I love that ElemenoB chose to write about how this book has influenced her way of thinking towards those who are different.
Congratulations, ElemenoB! Contest or not - you make me proud.
Thursday, April 16, 2009
I was thinking about that yesterday morning as she crawled into bed with me, blanket in tow, to watch and listen as the rain beat a steady rhythm against our windows.
"Mom has blankets, Curly." I told her. "We can share."
"No, mom, Curly want Curly's blank-let," she responded.
And why not? Honestly, if I could carry around a blanket without being looked upon as some kind of freak I probably would.
Think about it.
Blankets give warmth and security. They are a place to hide. They make a great place to sit at a beach or park. Blankets offer comfort. They make the perfect forts when draped over a table or chair. They can be used to protect items that are fragile. On a rainy day I could wrap myself in a blanket with a good book and a bowl of popcorn and be content for hours. They offer protection from the elements. Besides all of that, how many of us keep a spare blanket in our car?
A blanket's functions are really just as individual as the person who owns it.
Sometimes I think kids have a wisdom beyond their years.
Curly, you keep toting around that blank-let.
Wednesday, April 15, 2009
I have wanted to see the musical Wicked ever since my friend Rebecca gave me the soundtrack for my birthday a few years back. I would even go so far as to say that it is my dearest wish to see this musical. You can imagine how thrilled I was to discover that the show was coming to Utah!
However, I didn't get tickets. And now, the show is sold out.
I thought it was too late.
I opened a fortune cookie and could not believe what I read...
The cookie has spoken!
Wicked, here I come.
Tuesday, April 14, 2009
Princess came to me to request a tool for Allen, who was putting something back together in the basement.
"Dad needs a screwdriver, mom. Can you get him one?" she asked.
I asked her to find out which type he needed and off she went.
She came back a minute or so later, giggling.
"What's so funny?" I asked.
P: "He said he wants a fat head."
Me: "He said flathead."
P: "A flat head? Well, I wouldn't want my head to be fat or flat. Dad's funny."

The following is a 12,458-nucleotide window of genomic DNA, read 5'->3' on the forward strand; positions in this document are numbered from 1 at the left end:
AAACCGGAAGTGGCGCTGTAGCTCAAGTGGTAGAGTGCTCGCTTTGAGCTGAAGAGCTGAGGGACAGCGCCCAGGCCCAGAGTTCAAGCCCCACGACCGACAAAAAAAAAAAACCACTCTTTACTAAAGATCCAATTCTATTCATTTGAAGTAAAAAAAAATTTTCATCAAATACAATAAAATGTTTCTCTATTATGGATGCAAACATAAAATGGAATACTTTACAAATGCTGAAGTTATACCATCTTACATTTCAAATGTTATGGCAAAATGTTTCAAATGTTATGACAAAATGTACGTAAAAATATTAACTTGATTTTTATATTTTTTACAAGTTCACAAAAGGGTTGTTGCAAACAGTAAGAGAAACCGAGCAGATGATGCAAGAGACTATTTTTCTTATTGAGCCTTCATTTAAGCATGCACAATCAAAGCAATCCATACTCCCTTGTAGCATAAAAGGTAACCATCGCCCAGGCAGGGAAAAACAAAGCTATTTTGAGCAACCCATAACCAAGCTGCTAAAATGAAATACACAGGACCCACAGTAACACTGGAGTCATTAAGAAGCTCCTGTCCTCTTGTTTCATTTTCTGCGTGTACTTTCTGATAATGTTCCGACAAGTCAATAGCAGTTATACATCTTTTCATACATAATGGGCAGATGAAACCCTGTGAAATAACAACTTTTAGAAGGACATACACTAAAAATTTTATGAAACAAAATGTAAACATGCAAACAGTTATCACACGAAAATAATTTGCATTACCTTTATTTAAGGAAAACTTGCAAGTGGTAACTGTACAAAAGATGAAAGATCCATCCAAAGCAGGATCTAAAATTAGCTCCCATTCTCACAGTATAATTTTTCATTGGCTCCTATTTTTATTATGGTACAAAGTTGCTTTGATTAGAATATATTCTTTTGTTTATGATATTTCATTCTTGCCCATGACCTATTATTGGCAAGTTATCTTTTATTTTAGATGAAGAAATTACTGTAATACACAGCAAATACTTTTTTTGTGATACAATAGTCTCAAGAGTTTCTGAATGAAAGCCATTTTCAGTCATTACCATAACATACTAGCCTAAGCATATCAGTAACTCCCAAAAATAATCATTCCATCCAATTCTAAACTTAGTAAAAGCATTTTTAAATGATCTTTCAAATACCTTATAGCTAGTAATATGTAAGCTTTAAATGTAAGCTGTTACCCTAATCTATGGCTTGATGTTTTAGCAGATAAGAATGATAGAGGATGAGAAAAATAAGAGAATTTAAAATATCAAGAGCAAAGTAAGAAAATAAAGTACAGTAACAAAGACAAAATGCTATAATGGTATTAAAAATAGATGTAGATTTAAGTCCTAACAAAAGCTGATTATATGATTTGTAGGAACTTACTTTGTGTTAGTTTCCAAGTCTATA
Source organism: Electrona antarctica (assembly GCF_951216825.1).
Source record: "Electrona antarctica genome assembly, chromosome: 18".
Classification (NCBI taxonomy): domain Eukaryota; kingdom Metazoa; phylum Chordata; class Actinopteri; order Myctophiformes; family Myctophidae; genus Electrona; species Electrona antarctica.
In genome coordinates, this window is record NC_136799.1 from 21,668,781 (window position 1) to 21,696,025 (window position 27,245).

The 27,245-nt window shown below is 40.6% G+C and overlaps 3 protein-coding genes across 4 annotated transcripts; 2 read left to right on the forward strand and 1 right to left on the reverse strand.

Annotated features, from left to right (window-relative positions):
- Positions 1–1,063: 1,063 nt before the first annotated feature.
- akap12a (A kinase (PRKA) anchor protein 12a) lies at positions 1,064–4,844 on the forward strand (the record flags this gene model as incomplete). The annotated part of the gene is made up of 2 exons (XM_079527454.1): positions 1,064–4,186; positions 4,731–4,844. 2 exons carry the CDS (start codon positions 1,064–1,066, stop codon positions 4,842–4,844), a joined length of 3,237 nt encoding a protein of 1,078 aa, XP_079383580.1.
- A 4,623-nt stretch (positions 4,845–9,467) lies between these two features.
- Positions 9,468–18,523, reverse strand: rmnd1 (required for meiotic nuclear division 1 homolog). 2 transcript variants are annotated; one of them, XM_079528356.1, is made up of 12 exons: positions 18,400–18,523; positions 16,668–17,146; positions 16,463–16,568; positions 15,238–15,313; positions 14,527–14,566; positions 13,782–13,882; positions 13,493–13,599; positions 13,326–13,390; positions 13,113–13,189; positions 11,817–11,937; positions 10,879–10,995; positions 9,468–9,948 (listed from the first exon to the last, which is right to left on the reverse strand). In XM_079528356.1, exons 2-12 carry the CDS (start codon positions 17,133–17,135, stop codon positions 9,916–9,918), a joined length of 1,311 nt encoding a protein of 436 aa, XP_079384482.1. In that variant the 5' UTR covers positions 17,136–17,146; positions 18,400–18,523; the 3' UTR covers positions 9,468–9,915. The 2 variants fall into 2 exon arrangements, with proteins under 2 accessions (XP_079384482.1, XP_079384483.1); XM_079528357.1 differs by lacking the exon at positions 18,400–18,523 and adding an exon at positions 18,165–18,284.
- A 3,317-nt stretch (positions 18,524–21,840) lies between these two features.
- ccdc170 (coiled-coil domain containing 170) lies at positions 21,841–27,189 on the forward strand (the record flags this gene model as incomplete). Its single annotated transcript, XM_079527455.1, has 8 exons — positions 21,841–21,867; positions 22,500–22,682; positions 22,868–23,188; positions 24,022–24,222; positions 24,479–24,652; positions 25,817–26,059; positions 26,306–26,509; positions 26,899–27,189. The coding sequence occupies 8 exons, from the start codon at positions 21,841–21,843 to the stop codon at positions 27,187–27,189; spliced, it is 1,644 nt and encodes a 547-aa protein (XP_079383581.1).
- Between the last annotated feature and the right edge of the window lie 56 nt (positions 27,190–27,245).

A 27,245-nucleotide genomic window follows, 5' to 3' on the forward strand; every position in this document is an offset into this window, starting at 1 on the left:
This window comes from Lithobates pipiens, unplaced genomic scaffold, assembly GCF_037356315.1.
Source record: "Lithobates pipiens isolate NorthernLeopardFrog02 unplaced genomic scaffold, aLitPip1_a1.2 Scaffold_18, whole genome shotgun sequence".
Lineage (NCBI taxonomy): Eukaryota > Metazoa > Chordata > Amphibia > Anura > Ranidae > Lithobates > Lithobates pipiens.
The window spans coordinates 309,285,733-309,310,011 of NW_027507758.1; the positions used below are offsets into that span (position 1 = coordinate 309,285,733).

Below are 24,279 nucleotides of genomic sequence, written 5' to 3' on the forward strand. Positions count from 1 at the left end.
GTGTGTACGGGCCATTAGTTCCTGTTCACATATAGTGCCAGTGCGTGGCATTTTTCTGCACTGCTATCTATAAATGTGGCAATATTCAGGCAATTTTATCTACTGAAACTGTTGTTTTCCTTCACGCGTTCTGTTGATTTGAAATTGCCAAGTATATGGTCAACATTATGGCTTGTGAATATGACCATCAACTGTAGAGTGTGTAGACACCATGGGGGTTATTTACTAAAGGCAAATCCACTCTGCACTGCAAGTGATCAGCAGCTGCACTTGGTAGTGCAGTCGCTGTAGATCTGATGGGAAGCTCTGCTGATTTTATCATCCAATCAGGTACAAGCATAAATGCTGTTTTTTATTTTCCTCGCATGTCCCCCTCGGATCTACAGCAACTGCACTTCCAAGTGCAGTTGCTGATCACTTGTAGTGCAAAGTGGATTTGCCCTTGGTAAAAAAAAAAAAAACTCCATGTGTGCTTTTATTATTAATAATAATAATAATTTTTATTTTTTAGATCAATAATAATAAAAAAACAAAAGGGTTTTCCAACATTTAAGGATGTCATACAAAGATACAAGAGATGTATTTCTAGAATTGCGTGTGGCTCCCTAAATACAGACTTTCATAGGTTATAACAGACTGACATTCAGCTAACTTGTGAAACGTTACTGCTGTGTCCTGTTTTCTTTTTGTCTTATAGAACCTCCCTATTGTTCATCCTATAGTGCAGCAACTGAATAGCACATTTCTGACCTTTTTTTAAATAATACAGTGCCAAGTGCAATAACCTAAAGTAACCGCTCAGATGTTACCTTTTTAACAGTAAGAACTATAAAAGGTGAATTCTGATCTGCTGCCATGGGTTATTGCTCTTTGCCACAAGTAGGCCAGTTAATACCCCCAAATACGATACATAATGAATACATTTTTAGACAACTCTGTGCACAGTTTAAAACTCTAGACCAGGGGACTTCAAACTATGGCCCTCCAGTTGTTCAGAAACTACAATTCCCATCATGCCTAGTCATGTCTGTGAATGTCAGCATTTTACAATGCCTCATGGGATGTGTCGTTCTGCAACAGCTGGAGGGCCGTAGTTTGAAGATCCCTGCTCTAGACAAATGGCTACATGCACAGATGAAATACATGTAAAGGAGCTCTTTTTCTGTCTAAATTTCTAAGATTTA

I guess we know who Princess takes after, then.
Monday, April 13, 2009
Because it was Easter Sunday I was teaching them about the real meaning of Easter with the help of a sock puppet, a glove and some plastic eggs.
We had about 10 minutes left when I came to the part where I taught them about the resurrection of Jesus. Super C raised his hand and said, "Wait one minute. Go back. Say that big woyd again. Wes-a-what?"
"Resurrection?" I asked.
"Yeah, wes-a-wec-tion. Now, what does that woyd mean again?"
"It means Jesus died and then he lived again."
I showed the class a picture of Jesus after he was resurrected. "Here he is after he was resurrected. We know he was already crucified because you can see the scars on his hands from the nails. See?" I asked, pointing. They all took a closer look.
"He died and then he lived?" Super C asked. "And we aw gonna do that, too?"
"And he died fo us? So we could live fo-ev-o? Even if we make mistakes?"
"That's right, Super C. That's why we celebrate Easter. "
"So East-o is to wemem-bo Jesus died fo us? It's not just fo East-o baskets and candy?" he asked, incredulous.
"Yup. There's a lot more to it than Easter baskets and candy," I answered.
"Oh my heck!" he exclaimed, standing. "How come I nev-o knew any of this stuff be-fo-ah?"
And then, turning to the rest of the class he loudly stated, "East-o is all about Jesus, guys! Can you be-weave it?!"
These are the days that make being a teacher completely worth it.
Saturday, April 11, 2009
"Do you remember his mom or dad's name?" he asked me.
"All I remember is that his dad's name is unique," I answered.
"Really? His dad's name is Unique?! That should be easy to find, then!" All-a-Boy exclaimed as he continued to scan the phone book.
"No, I mean it's not your typical name that you hear everyday. It's not a normal name. "
"I know what you mean," All-Boy responded. "Kind of like the name Gerberta."
Friday, April 10, 2009
"What is it?" I asked.
"Just come see," was his reply.
So I followed him down the stairs as he informed me, "I think there is a mouse in our dryer."
I stopped. I am not a big fan of mice. Sure, they look all cute and tiny and they're awesome helpers if you're Cinderella or Gizelle, but those little rodents also occasionally jump onto people who are just trying to help them get out of the house without killing them off (I know this from personal experience).
As we approached the dryer I could hear the scritch-scratch noise of little mouse claws trying to work their way out of somewhere. The hair on the back of my neck stood on end as the heebie-jeebies made their way up my spine. Coolister cracked open the dryer and looked inside but no beady little black mouse eyes peered back at us. I sang the beginning refrain of Gizelle's "Happy Working Song" but no little critter responded. It was not in the dryer.
The noise came again, scritchity-scratch... from the dryer ventilation tubing. It was trapped in there and couldn't get out.
Since we didn't want to cook the little rodent and have roasted mouse stench in the dryer, we had to help it escape.
Coolister and I devised a plan. First, remove the dryer vent, then turn the end of it over into a large container, allow our little mouse intruder to fall into the container, put a lid on and take the container outside to set the mouse free.
Once it got to the part where we were supposed to remove the vent, I got squeamish. I could just imagine the disease-carrying rodent jumping out, landing on my arm and running up my sleeve. I let Allen and Coolister take over while I took pictures. It wouldn't jump out! They shook the dryer vent, encouraging it to escape. Finally, it landed in the big, blue jug.
"It's a bird!" Coolister exclaimed, pulling the lid over the container's opening.
I like birds. A lot, actually. My heebie-jeebies went away as we walked outside to free our feathered friend.